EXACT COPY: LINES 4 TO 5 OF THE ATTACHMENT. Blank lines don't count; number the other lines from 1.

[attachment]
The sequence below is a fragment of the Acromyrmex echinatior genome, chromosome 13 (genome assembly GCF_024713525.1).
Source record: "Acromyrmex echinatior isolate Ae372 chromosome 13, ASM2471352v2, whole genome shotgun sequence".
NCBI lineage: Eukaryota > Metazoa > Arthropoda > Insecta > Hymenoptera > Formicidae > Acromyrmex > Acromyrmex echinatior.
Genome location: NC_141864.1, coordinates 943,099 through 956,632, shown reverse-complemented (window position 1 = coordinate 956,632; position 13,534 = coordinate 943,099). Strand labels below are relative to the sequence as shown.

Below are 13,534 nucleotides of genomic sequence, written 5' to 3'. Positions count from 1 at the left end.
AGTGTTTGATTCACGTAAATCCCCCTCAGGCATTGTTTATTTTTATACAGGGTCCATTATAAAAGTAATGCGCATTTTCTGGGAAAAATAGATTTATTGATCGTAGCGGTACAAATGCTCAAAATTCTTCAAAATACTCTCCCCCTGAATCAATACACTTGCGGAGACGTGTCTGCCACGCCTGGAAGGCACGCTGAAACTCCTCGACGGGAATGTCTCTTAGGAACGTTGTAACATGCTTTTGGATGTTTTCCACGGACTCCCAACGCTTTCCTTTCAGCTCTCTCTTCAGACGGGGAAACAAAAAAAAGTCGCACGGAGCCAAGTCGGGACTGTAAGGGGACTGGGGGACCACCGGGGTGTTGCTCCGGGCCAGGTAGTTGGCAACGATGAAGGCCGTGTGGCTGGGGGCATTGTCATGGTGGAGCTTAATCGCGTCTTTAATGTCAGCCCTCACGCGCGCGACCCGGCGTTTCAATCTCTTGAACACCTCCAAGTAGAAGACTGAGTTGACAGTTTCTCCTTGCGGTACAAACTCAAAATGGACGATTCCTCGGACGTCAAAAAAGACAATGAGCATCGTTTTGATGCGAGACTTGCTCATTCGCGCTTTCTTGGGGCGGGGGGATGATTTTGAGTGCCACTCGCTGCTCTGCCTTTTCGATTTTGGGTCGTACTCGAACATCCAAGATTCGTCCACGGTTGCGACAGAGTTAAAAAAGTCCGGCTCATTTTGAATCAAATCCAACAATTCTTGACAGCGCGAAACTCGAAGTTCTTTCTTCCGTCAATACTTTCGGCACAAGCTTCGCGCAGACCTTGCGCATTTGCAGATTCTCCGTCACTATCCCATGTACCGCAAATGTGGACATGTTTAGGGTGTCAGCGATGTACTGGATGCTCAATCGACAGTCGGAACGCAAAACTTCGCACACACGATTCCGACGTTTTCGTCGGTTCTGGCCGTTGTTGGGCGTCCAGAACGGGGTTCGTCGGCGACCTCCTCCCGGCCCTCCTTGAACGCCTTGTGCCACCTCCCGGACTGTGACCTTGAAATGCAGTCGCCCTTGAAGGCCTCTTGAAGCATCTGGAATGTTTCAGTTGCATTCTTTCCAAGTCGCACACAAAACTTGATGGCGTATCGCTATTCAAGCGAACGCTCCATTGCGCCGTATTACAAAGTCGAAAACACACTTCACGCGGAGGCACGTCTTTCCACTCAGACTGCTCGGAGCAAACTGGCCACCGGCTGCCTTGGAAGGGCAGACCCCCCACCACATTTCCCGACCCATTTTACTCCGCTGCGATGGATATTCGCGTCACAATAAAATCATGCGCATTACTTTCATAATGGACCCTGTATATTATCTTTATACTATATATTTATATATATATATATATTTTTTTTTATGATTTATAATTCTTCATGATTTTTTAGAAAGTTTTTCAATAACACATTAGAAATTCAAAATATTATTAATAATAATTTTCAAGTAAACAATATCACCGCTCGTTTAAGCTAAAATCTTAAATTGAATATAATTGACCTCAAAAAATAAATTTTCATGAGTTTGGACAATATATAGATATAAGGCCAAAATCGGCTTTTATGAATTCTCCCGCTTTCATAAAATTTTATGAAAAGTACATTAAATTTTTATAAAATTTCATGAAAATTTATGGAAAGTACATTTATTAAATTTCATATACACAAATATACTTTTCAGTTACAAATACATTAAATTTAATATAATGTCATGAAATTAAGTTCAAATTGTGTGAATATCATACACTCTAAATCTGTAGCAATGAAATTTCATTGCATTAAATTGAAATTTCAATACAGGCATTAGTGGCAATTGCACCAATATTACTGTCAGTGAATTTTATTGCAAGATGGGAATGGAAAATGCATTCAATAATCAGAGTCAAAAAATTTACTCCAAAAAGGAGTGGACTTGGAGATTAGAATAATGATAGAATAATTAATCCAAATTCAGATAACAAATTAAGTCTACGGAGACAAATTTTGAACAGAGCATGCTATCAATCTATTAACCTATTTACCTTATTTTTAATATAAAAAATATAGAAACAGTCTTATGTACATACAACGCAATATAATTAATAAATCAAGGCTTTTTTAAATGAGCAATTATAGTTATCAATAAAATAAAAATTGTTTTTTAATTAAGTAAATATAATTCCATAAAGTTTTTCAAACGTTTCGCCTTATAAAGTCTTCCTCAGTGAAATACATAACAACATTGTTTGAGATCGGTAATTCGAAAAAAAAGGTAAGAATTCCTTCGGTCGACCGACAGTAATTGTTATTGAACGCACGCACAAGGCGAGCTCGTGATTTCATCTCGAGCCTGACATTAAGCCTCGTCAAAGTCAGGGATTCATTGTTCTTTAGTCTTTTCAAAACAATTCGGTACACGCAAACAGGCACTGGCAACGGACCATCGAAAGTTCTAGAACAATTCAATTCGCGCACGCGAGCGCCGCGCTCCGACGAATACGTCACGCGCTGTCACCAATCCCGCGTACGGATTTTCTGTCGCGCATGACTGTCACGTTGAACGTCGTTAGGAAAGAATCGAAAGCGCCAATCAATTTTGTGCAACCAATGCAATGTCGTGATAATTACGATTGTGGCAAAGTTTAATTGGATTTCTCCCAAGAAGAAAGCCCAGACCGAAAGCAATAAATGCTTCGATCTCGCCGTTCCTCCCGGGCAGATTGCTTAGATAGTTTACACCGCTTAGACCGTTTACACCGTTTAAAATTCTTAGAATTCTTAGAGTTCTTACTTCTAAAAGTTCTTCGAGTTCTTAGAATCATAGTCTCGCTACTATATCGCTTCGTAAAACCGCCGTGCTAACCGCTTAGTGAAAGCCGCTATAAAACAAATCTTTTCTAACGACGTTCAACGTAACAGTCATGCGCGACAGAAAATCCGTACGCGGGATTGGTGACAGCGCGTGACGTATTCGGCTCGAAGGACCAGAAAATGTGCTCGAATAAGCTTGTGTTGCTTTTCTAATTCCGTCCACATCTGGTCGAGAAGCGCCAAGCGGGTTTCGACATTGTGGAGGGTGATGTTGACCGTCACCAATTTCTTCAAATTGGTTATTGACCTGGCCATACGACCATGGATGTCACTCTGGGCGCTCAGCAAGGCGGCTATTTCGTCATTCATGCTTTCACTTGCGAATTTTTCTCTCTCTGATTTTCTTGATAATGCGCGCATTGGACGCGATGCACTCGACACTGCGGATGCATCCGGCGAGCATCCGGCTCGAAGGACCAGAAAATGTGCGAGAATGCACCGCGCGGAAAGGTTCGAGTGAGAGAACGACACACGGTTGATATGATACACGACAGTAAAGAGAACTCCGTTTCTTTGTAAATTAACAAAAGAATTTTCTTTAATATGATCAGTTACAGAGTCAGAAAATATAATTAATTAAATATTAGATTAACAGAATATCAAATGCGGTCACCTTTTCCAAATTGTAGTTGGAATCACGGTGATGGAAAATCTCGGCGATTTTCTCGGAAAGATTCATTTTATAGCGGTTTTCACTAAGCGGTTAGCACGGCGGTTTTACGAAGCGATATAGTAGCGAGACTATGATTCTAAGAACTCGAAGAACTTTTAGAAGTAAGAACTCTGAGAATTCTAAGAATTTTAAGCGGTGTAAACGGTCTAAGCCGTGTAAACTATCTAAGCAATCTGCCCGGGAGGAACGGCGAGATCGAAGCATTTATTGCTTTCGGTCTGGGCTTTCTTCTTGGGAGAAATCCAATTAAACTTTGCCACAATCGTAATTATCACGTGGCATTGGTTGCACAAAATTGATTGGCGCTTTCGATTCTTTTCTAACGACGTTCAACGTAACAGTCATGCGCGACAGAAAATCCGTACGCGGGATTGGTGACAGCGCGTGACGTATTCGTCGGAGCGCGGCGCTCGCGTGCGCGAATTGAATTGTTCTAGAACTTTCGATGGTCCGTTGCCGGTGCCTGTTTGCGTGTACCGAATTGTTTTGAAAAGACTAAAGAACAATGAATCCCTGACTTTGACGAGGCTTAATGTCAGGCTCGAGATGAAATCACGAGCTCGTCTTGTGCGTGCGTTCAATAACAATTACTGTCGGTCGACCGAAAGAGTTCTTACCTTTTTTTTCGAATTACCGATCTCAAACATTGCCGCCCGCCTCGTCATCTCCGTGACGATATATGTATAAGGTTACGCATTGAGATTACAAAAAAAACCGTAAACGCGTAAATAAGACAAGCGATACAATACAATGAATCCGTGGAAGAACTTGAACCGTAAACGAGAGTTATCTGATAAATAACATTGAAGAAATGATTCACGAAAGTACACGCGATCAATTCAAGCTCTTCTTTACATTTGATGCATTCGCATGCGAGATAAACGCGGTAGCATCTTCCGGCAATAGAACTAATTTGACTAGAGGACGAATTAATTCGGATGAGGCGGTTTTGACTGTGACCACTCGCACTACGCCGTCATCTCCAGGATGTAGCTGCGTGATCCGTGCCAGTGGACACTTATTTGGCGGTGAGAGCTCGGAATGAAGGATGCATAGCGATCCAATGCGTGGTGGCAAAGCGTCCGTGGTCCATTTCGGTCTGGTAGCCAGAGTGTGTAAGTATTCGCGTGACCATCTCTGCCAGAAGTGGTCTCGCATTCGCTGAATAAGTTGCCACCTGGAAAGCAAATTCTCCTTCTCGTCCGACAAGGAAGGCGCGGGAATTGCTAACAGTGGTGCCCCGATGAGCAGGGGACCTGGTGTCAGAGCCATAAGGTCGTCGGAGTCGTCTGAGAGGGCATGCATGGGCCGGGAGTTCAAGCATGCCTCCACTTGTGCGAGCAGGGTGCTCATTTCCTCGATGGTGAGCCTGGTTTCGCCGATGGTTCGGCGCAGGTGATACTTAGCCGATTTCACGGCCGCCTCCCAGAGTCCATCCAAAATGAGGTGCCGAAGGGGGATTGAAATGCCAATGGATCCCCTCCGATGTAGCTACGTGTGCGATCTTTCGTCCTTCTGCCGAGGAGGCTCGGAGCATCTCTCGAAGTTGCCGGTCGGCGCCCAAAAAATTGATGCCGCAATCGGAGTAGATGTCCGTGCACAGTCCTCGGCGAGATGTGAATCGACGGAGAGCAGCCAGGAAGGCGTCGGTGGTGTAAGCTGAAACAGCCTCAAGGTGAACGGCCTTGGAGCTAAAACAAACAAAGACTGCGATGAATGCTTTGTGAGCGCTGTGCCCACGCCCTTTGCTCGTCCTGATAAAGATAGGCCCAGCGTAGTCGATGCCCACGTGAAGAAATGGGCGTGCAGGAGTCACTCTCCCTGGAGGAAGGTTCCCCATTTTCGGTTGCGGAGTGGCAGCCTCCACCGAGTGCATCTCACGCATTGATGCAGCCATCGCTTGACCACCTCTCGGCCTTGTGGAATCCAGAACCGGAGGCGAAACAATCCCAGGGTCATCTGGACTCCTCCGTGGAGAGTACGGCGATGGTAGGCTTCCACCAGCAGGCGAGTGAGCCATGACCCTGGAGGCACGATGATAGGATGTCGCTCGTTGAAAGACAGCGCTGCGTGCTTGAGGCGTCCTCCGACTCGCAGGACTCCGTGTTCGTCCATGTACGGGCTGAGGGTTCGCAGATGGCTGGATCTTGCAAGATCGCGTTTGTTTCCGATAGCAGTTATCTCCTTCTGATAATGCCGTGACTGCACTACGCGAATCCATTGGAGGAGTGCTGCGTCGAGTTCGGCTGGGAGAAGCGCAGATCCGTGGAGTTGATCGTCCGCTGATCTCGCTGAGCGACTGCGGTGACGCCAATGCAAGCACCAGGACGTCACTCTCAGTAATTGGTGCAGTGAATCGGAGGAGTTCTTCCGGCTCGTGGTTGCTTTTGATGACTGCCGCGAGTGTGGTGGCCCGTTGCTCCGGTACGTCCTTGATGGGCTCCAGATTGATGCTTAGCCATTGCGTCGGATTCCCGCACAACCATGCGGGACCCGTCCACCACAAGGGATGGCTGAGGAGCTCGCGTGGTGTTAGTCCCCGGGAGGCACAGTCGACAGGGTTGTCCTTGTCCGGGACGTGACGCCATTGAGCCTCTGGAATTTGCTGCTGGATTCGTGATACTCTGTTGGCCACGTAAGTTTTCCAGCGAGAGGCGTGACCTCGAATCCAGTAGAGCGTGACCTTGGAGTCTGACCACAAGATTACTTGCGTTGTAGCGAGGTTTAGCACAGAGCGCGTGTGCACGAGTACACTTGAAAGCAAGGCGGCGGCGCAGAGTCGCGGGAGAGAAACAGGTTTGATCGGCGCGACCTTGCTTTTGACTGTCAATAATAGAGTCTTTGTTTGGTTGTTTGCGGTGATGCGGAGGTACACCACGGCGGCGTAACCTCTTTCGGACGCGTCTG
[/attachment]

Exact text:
Genome location: NC_141864.1, coordinates 943,099 through 956,632, shown reverse-complemented (window position 1 = coordinate 956,632; position 13,534 = coordinate 943,099). Strand labels below are relative to the sequence as shown.

Below are 13,534 nucleotides of genomic sequence, written 5' to 3'. Positions count from 1 at the left end.